Tuesday, December 5, 2017

Predictions and waiting

I remember when I was pregnant with my first baby, and we decided to wait on finding out the gender. It was astonishing how many people were certain they "knew" my unborn child's sex, and the certainty was for both gender camps. Other people were merely astonished that we could wait at all. Most people are not very good at waiting because there is very little that we have to wait for in today's immediate gratification era. I'm certain that soon there will be a market for finding out your child's gender as soon as you find out your pregnant (although based on anatomy, I will doubt its legitimacy.) We have discovered ways to make everything faster and faster. Personally, I am thankful for the microwave as much as the next busy mom, but I've learned that patience is a muscle that when flexed enough, begins to be quite appealing. As I watch my little ones wait for Christmas morning, I have begun to accept the goodness in the wait. Too often the actual event that we are waiting for either doesn't live up to our expectations or merely can't be compared to our expectations.

Ecclesiastes 7:14 says, "When times are good, be happy; but when times are bad, consider this: God has made the one as well as the other. Therefore, no one can discover anything about their future." While I may be "good" at waiting on gender reveals or G-tube extractions, I am not very good at leaving my predictions at the door. However, the last sentence of this verse really cut me to the core. Because I am a planner (yes you can wait on the gender and still plan for a baby), I like to be prepared for what's ahead. I try to predict every sniffle or tummy ache as impending spreadable disease. I try to predict every good night's sleep as a potentially great start to the day. Yet the opposite of my predictions often occurs. The time in between, those times of waiting, making Christmas cookies, building gingerbread houses, wrapping presents, decorating or planning for each new season, tend to be sweet times that don't always receive the consideration they are due.
Last Christmas I was so excited to give Silas his first bike, but Christmas morning brought a nasty ear infection to my little man. Along the same vein, there have been blissful days of joy and laughter in our home that aren't marked by any special calendar date. There's no way to really know anything about our future, despite our best efforts at predictions. We must enjoy the present moment whether good or bad, it will not last forever.
When we wait for a job, a spouse, a season, a child, we get to expectantly enjoy the advent or arrival of something. Yet, like the predicted king arriving in a smelly stable, what we expect is usually nothing like what we imagined.  So enjoy the in between. Enjoy your waiting season.

We will wait and see what Levi's GI doc has to say on Monday, but in the mean time, I am thanking God he continues to eat by mouth, and grow just a little each day.

These boys couldn't wait to find leaf piles!

This boy can never wait patiently anywhere. He's king of his own hill.

While he's showing he's scared of many new things, he also has a sweet independence that I adore.

This growing boy doesn't seem scared of too much.... except for Santa...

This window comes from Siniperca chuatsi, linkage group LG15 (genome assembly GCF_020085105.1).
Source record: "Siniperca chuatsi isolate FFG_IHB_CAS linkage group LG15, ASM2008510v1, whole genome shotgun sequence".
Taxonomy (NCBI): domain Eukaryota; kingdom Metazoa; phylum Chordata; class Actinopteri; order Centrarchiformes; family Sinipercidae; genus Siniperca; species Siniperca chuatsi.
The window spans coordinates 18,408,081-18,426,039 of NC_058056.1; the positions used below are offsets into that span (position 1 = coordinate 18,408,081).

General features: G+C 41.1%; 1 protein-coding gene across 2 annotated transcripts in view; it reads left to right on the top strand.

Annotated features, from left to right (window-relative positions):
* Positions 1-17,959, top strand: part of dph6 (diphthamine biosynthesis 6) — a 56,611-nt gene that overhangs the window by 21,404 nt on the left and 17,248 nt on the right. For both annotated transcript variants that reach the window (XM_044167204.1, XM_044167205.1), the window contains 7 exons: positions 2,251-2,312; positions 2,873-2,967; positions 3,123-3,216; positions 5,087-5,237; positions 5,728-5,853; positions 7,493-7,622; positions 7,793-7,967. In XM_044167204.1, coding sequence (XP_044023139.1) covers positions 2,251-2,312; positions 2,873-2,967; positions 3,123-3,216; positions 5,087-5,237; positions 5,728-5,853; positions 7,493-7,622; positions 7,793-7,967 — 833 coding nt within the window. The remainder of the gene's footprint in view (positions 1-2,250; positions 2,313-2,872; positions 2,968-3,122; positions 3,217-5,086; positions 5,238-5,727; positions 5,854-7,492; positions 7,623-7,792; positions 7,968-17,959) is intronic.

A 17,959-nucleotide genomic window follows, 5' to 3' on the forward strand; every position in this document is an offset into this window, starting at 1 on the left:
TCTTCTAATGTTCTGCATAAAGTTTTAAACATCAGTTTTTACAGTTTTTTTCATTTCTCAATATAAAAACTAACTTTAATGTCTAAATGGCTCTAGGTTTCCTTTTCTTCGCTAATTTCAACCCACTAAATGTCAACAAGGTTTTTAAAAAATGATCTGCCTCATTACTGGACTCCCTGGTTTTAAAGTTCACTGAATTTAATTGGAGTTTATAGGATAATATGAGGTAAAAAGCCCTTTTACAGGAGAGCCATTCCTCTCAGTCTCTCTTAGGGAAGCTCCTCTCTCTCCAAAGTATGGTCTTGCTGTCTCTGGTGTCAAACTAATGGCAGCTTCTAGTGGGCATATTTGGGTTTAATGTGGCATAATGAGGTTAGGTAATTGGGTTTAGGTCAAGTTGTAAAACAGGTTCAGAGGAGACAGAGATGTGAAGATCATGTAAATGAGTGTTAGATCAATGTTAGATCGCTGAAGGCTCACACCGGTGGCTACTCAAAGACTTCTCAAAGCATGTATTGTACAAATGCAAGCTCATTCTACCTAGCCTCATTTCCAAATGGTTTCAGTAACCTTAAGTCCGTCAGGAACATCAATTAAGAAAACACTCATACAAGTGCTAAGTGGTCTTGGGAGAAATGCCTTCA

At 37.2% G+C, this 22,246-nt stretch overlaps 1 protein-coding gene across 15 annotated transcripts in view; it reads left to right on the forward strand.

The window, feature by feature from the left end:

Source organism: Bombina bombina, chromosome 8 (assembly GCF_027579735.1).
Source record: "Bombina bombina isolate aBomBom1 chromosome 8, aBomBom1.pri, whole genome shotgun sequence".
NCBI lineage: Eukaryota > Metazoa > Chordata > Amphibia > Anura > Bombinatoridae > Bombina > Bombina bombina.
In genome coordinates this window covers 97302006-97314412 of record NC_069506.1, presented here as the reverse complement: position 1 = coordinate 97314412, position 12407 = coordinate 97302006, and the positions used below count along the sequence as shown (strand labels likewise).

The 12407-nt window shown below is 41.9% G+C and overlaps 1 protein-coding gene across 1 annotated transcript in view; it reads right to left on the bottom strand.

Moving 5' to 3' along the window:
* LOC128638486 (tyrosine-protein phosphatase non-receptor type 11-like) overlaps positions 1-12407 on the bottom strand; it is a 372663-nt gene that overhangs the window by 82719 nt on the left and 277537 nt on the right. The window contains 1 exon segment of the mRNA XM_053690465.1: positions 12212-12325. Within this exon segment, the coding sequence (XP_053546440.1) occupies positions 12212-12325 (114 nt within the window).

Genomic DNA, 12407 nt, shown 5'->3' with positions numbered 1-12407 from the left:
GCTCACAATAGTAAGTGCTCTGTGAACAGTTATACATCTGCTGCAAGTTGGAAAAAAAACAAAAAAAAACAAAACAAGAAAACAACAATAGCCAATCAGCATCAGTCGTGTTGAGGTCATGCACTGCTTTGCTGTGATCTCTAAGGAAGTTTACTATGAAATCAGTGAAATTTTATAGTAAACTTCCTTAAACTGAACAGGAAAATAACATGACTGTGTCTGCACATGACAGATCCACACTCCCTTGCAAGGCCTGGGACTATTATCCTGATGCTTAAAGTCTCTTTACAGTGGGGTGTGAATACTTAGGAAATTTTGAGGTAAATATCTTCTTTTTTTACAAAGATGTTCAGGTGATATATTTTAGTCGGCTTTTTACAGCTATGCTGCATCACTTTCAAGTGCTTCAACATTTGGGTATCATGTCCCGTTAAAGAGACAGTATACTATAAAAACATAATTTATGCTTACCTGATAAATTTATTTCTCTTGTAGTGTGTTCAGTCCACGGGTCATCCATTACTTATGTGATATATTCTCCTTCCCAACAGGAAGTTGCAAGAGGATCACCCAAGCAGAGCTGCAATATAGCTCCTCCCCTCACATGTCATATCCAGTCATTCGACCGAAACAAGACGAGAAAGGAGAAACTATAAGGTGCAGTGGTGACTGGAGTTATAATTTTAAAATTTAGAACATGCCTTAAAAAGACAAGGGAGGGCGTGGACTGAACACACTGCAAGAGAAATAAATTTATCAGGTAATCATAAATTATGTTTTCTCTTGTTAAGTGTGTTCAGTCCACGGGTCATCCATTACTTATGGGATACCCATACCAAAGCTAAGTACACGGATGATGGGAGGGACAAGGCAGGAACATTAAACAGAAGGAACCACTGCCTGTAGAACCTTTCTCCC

The only way to get the two littles near Santa was for mommy and daddy to pose too. 

The boys couldn't wait to decorate the tree.

I always wanted to go crazy with tinsel as a little girl, so I had to let them.

But my grownup side had to clean it up. :) 
~Waiting Buster

Sunday, November 26, 2017

Giving Thanks

Thanksgiving = Giving Thanks

Thankful for Silas great school

Thankful I could go watch him sing

Thankful for this boys heart

Thankful for dates with my little man

Thankful this boy wants to be like his big brother

Thankful for Kyra's turkey cookies

Thankful we can visit our NICU nurses with gratitude

Thankful for this one bringing me so much joy

Thankful my dad made it to 60!

Thankful for thankful balloons even if they scared Roman

Thankful for little helpers

Thankful the boys have such an amazing dad

Thankful this one didn't break any bones without training wheels!

Thankful for joy


Happy Thanksgiving!  We are thankful for each one of you!

~Thankful Buster

Sunday, November 19, 2017


Sometimes I think all my children have G-tubes and I avoid tickling them all near the mid-left side of their stomachs...
Sometimes I look at Levi and remember what he looked like lying in his isolate wondering if he'd ever make it out alive...
Sometimes I forget to be grateful and I assume all my children should thank me daily for taking time to feed, clothe, and bathe them daily...
Sometimes I forget that my four-year old is only four because of his profound ability to communicate...
Sometimes I look at my one-year old and remember how faithful God has been to give us another healthy baby...
Sometimes I want to have fifty children because I can't get enough of my sweet boys...
Sometimes I want to yell and ask all my children to leave me alone...
Sometimes I want to tell everyone how fragile life is and to not sweat the small stuff...
Sometimes I sweat the small stuff...
Sometimes I want Levi to keep his G-tube so we can always have a visible reminder of God's miraculous hand...
Sometimes I want to pull out Levi's G-tube and just tell the doc it closed up by accident...
Sometimes I think I'm a great mom and wife...
Sometimes I think I'm a horrific mom and wife...
Sometimes I wish I were already in Heaven...
Sometimes I want to live until I'm a great-grandmother...
Sometimes I sing and dance and make music in my house...
Sometimes we sit quietly trying to find an ounce of patience left in our bones...
Sometimes my boys are all trying to be like each other and looking to grow up like someone they trust and admire...

Always, I hope that my hubby and I can look more like Jesus, so our little men will desire to look like Him too...